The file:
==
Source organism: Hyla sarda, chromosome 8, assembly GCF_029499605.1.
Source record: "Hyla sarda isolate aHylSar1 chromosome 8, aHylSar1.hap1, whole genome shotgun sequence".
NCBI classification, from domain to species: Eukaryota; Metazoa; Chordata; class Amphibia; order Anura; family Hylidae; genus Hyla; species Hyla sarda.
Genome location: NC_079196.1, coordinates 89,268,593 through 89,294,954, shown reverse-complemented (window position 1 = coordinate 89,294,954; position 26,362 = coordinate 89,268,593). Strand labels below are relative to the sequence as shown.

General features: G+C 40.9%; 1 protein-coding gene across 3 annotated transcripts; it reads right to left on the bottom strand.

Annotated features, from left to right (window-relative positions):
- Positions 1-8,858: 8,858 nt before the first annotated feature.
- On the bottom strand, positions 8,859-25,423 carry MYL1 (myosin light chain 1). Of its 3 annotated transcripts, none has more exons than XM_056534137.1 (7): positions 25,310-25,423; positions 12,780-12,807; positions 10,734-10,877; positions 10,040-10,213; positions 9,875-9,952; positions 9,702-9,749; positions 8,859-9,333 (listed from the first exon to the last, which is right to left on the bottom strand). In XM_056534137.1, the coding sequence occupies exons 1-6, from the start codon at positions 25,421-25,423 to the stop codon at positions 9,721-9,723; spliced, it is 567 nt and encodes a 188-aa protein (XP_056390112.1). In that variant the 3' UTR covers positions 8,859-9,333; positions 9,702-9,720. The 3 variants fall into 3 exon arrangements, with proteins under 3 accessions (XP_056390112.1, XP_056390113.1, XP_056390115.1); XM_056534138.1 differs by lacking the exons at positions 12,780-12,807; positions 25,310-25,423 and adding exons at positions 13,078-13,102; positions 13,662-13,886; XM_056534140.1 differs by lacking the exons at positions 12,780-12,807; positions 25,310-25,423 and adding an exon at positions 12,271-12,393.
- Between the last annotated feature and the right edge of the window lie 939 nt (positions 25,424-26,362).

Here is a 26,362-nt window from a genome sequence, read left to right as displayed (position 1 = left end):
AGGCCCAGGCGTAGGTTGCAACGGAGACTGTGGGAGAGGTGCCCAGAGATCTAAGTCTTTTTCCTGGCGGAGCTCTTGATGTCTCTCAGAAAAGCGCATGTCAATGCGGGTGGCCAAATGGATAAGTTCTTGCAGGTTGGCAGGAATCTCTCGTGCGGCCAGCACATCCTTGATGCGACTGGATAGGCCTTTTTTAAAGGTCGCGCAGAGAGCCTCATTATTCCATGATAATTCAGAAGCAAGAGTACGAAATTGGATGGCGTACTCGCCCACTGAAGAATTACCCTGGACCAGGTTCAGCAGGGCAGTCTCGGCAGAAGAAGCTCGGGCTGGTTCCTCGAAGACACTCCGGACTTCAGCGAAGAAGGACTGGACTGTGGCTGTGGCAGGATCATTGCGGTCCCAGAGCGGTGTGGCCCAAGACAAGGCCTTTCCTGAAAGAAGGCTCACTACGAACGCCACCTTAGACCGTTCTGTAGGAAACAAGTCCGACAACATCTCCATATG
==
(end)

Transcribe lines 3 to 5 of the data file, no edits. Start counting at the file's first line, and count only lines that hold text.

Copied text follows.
NCBI classification, from domain to species: Eukaryota; Metazoa; Chordata; class Amphibia; order Anura; family Hylidae; genus Hyla; species Hyla sarda.
Genome location: NC_079196.1, coordinates 89,268,593 through 89,294,954, shown reverse-complemented (window position 1 = coordinate 89,294,954; position 26,362 = coordinate 89,268,593). Strand labels below are relative to the sequence as shown.

General features: G+C 40.9%; 1 protein-coding gene across 3 annotated transcripts; it reads right to left on the bottom strand.